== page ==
How to Potty Train a Four-Year-Old Who Won't Poop in a Toilet

Perhaps you look wistfully at your 4-year-old, wondering what happened to the fantasy of her being completely toilet trained by age 2? Potty training any child requires unmeasured amounts of patience, but when your 4-year-old remains resistant to pooping in the toilet, it is time to refocus and change your methods. Whether your child’s resistance stems from a bad experience or simple stubbornness, comfort yourself with the fact that he will eventually grasp the concept, and is unlikely to head off to college in diapers.

Adjust your attitude and refocus your energy. Do not shame or insult your child to get her to poop in the toilet. Speak encouraging phrases to her and tell her that you are going to work on this together until she learns it.

Get a new stool to place in front of the potty and a soft training seat to set on top of the toilet, to make the bathroom child-friendly 1. Avoid using a portable potty seat, as the messes are getting bigger and more difficult to clean up. Limit your child to only having bowel movements in the bathroom, even if he is initially wearing a diaper while doing it.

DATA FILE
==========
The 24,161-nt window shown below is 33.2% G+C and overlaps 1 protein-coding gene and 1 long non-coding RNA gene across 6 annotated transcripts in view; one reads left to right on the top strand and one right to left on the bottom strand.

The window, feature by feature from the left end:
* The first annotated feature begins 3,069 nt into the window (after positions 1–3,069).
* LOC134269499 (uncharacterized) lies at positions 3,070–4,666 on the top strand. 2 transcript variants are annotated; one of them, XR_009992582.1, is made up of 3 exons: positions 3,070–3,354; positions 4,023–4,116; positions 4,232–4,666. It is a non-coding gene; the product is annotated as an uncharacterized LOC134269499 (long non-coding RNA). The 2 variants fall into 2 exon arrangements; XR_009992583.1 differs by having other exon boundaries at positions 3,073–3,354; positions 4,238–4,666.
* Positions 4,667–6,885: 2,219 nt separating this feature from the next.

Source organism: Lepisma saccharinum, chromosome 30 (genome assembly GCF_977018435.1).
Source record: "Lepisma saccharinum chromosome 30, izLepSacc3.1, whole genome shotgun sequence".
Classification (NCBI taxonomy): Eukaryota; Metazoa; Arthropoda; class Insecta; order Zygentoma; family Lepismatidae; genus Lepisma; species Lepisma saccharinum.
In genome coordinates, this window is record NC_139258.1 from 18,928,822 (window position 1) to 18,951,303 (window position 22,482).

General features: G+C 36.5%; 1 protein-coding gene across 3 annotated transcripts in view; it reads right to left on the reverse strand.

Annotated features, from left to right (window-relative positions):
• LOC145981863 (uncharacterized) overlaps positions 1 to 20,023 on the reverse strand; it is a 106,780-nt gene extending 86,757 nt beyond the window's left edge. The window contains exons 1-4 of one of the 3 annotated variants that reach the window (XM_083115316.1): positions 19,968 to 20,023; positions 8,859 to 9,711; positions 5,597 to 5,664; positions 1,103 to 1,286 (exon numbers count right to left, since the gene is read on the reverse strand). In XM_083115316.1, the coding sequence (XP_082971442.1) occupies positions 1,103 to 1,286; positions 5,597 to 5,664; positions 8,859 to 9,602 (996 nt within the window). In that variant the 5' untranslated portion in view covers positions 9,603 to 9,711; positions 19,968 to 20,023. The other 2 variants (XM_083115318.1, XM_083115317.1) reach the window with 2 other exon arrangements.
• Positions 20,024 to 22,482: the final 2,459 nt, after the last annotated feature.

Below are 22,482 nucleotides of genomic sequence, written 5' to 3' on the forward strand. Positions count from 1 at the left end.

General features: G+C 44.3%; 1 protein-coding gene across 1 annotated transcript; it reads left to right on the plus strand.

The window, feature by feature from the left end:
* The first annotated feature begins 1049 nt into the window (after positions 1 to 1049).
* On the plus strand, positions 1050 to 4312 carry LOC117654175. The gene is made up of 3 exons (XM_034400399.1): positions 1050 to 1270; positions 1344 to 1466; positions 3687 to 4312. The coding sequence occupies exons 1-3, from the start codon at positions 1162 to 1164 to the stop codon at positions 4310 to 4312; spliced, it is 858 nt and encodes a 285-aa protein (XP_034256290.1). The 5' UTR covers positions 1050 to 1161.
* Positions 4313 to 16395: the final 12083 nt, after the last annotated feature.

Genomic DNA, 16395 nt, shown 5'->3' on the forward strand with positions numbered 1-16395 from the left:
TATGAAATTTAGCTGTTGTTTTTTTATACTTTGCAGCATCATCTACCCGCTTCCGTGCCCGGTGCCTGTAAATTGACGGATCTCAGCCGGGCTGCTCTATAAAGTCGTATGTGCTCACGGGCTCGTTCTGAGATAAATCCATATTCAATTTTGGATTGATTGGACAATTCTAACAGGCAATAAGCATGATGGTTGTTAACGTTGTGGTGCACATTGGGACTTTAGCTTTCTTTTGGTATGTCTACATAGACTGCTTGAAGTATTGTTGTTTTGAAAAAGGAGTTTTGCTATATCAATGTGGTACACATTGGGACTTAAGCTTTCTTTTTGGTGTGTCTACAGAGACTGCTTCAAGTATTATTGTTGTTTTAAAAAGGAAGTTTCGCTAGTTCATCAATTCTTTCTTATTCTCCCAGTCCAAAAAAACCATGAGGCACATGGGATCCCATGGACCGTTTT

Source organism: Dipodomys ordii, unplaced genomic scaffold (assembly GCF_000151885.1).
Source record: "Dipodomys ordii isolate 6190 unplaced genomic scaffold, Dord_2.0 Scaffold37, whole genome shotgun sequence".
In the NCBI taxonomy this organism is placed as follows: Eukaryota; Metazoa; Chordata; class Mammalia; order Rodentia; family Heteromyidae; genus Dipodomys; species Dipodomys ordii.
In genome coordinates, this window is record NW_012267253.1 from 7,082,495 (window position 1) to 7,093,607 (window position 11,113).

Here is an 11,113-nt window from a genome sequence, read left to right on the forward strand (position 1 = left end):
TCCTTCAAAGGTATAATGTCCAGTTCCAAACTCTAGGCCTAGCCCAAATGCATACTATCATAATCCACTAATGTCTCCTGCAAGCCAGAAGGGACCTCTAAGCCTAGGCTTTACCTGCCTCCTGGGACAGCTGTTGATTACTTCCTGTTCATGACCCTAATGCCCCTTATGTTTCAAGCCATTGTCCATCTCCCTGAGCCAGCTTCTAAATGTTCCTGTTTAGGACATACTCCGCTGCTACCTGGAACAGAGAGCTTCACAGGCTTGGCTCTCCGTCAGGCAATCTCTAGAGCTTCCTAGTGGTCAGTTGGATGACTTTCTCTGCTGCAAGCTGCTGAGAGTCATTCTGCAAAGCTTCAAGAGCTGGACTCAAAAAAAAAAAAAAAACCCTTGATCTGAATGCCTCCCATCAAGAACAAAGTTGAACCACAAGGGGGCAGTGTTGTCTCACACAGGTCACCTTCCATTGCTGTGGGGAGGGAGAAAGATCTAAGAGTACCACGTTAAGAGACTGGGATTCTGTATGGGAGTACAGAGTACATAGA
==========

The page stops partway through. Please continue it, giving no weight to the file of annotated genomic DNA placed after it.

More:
Learn your child’s bowel rhythm and guide her to the bathroom when you know it is time for her to go. Provide books for her to read while sitting on the toilet. Make sure that she is not constipated to make the process easier. Stay with your child while she is trying to poop in the toilet, even if it takes a while.

Offer incentives or prizes to encourage your child to poop in the potty. Fill a sticker chart each time she goes and offer a prize when the chart is full, such as a trip to the ice cream shop. Buy several small toys from an online auction site or yard sale -- the idea is not to spend a lot of money -- and individually wrap each item with tissue paper and a ribbon. When your child poops in the potty, allow her to select one item to unwrap as a reward. Always verbally praise your child for her efforts.

Switch over completely from diapers and training pants to underwear. Let your child select new underwear featuring a favorite cartoon character or bright color. Have him help wash his own underwear when he has accidents to accept some responsibility for not going in the potty, along with cleaning any mess that is on the floor.


Talk to your pediatrician if your child continues to be resistant to pooping in the toilet to make sure there is not an additional medical problem.